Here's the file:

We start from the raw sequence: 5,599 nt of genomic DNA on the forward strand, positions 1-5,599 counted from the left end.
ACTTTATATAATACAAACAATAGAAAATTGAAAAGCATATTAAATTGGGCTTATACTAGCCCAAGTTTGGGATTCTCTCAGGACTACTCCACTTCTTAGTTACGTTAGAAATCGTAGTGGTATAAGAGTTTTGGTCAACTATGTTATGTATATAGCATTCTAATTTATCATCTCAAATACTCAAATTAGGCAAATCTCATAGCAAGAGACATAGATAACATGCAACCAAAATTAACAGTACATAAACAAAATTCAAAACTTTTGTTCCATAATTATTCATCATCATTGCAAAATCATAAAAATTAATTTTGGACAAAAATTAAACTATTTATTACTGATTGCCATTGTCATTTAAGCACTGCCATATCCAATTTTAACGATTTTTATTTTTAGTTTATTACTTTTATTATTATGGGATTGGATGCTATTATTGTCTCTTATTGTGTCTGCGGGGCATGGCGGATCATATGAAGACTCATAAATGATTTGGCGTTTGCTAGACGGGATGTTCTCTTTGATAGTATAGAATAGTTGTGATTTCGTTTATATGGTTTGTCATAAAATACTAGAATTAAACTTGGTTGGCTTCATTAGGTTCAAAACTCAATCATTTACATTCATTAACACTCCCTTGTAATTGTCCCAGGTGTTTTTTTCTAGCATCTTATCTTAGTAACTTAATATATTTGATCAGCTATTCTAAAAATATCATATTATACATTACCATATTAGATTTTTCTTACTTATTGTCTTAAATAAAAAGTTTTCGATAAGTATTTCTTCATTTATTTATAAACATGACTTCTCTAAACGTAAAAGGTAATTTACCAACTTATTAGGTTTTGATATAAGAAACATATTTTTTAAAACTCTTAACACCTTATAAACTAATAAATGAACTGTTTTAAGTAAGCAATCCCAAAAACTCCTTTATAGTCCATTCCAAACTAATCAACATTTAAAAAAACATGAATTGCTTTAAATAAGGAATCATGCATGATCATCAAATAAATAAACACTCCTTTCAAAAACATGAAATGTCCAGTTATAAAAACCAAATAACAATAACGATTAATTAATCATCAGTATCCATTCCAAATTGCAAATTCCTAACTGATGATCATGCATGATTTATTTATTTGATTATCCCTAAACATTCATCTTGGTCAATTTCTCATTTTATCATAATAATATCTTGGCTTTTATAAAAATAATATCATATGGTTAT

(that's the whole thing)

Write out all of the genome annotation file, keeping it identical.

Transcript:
We start from the raw sequence: 5,599 nt of genomic DNA on the forward strand, positions 1-5,599 counted from the left end.
ACTTTATATAATACAAACAATAGAAAATTGAAAAGCATATTAAATTGGGCTTATACTAGCCCAAGTTTGGGATTCTCTCAGGACTACTCCACTTCTTAGTTACGTTAGAAATCGTAGTGGTATAAGAGTTTTGGTCAACTATGTTATGTATATAGCATTCTAATTTATCATCTCAAATACTCAAATTAGGCAAATCTCATAGCAAGAGACATAGATAACATGCAACCAAAATTAACAGTACATAAACAAAATTCAAAACTTTTGTTCCATAATTATTCATCATCATTGCAAAATCATAAAAATTAATTTTGGACAAAAATTAAACTATTTATTACTGATTGCCATTGTCATTTAAGCACTGCCATATCCAATTTTAACGATTTTTATTTTTAGTTTATTACTTTTATTATTATGGGATTGGATGCTATTATTGTCTCTTATTGTGTCTGCGGGGCATGGCGGATCATATGAAGACTCATAAATGATTTGGCGTTTGCTAGACGGGATGTTCTCTTTGATAGTATAGAATAGTTGTGATTTCGTTTATATGGTTTGTCATAAAATACTAGAATTAAACTTGGTTGGCTTCATTAGGTTCAAAACTCAATCATTTACATTCATTAACACTCCCTTGTAATTGTCCCAGGTGTTTTTTTCTAGCATCTTATCTTAGTAACTTAATATATTTGATCAGCTATTCTAAAAATATCATATTATACATTACCATATTAGATTTTTCTTACTTATTGTCTTAAATAAAAAGTTTTCGATAAGTATTTCTTCATTTATTTATAAACATGACTTCTCTAAACGTAAAAGGTAATTTACCAACTTATTAGGTTTTGATATAAGAAACATATTTTTTAAAACTCTTAACACCTTATAAACTAATAAATGAACTGTTTTAAGTAAGCAATCCCAAAAACTCCTTTATAGTCCATTCCAAACTAATCAACATTTAAAAAAACATGAATTGCTTTAAATAAGGAATCATGCATGATCATCAAATAAATAAACACTCCTTTCAAAAACATGAAATGTCCAGTTATAAAAACCAAATAACAATAACGATTAATTAATCATCAGTATCCATTCCAAATTGCAAATTCCTAACTGATGATCATGCATGATTTATTTATTTGATTATCCCTAAACATTCATCTTGGTCAATTTCTCATTTTATCATAATAATATCTTGGCTTTTATAAAAATAATATCATATGGTTAT